A look at how the media responded to the biggest story of the week.
The deadly coronavirus has dominated global headlines since the turn of the year. Given their proximity to China, the probability of the virus spreading to Southeast Asian countries was high. Now, regional governments are under scrutiny for their approaches to dealing with the threat, reacting to new developments and putting measures in place to contain the spread of the virus.
Perhaps unsurprisingly, given the disparity in resources available and where they stand in relation to Beijing, ASEAN nations have reacted in different ways. As has the regional media.
When everyone goes left, Hun Sen goes right
Amid growing proximity between Cambodia and Beijing, as most countries restricted travel and brought their citizens home, Cambodia did nothing of the sort. Prime Minister Hun Sen headed to China and even requested to visit Wuhan, where the virus originated.
As The Diplomat reported, “That close relationship with China has shaped Phnom Penh’s response to the coronavirus outbreak from the beginning”. Meanwhile, The Khmer Times proclaimed: “This can be regarded as the new era of Cambodia’s foreign policy. Humanitarianism and moral responsibility are part and parcel of Cambodia’s foreign policy and international cooperation.”
Malaysia and Singapore sought to contain public panic
Geographically close to China, Singapore and Malaysia have drawn praise for their actions. With an emphasis in Malaysia on avoiding panic, the Malay Mail urged the country to take inspiration from how it handled, among other epidemics, SARS and swine flu. “Based on their track record, perhaps we should give Malaysia’s health officials the benefit of the doubt…we should all have more confidence in our health professionals and the health system in general.”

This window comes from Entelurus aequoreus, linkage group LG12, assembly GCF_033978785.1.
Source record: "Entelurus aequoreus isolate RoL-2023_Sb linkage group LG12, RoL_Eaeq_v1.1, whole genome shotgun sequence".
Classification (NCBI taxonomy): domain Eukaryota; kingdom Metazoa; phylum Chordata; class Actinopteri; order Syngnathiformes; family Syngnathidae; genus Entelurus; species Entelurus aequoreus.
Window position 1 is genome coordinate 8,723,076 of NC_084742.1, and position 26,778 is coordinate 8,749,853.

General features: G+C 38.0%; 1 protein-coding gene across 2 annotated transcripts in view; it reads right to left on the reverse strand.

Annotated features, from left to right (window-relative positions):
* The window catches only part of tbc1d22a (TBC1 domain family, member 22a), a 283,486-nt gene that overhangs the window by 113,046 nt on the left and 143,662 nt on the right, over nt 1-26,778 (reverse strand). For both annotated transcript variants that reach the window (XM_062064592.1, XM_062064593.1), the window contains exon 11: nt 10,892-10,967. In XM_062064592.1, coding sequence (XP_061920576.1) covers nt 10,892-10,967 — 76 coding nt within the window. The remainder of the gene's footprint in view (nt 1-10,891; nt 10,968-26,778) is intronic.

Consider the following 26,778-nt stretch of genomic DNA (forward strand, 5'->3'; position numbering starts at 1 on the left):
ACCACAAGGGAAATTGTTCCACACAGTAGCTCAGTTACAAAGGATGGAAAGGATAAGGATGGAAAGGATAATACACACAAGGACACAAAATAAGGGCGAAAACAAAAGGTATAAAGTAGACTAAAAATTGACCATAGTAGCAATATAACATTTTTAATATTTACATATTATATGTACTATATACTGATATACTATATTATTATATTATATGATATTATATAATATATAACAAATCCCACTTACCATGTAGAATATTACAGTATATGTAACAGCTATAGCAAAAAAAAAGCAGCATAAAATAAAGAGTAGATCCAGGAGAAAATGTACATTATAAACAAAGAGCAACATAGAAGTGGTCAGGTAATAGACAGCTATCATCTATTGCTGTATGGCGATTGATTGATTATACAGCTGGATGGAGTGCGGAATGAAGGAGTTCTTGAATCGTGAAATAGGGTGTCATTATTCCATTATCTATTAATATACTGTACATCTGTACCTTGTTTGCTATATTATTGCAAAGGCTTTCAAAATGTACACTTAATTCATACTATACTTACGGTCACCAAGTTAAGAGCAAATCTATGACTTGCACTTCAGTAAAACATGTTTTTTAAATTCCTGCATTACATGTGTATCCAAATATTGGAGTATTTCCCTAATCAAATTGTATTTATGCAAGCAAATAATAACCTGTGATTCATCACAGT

Expanding on that theme, Dr Khor Swee Kheng, writing in The Star, proposed a three-stage plan for the government. Guarding against complacency (“It is an open-ended marathon, not a short-term sprint”) he urged the Ministry of Health to engage and rotate as many health professionals as possible, ensure accurate and consistent communication with the public and reassure the public that the system will continue to offer routine day-to-day care – “Business as usual must continue”.
In The Straits Times, Chua Mui Hoong followed suit, trying to apply lessons learned from the SARS outbreak to Singapore’s current situation. “The battle against the virus will be as much about mindsets as medicine,” she warned. “Do not give in to paranoia or fear. Keep calm and carry on. Because we are in it together.”
Meanwhile, in Vietnam, a travel ban was implemented, then relaxed. The country is doing what it can to fight the spread of the virus but also faces another battle: misinformation and the propagation of fake news. “Coronavirus rumours have spread faster than the virus itself, making the rapid spread of misinformation more worrying than the spread of the virus,” an op-ed in Vietnam News reported.
In Indonesia, some questioned the efficacy of a travel ban
In Indonesia, the government imposed a travel ban, despite warnings of repercussions from Beijing. However, writing in The Jakarta Post, air travel experts Lucy Budd and Stephen Ison argued that travel bans cannot contain the spread of the virus.
“It does not mean these interventions have no benefit, but it is likely to be modest. The rapid global spread of recent outbreaks has shown that they are usually introduced after the event and that their efficacy has been limited.” They concluded that travel bans are often more valuable for governments, who need to be seen to be doing something, than for citizens, who gain little more than reassurance.
Things could get worse before they get better
Things may get worse before they get better, in Thailand and across the region. Writing in The Bangkok Post, Gwynne Dyer described coronavirus as a “black swan” event comparable to the Chernobyl disaster. If the spread continues, he argued it could cause a global recession, which would have a huge impact on ASEAN.
It could even lead to regime change, he claimed. “Remember that the lies and official incompetence that surrounded the Chernobyl disaster played a big part in making the Soviet public ripe for regime change a few years later. Could the coronavirus have a similar effect? It’s not likely, but it is certainly conceivable,” he writes.
The fight against coronavirus wages across multiple fronts – from health workers treating those infected to governments seeking to reassure citizens and limit its economic impact. The debate about what happens next varies from country to country, but one thing is clear: the crisis is not going away anytime soon. The coronavirus is, quite literally, a fast-moving and developing situation; its short-term and long-term impact on ASEAN will take some time to unravel.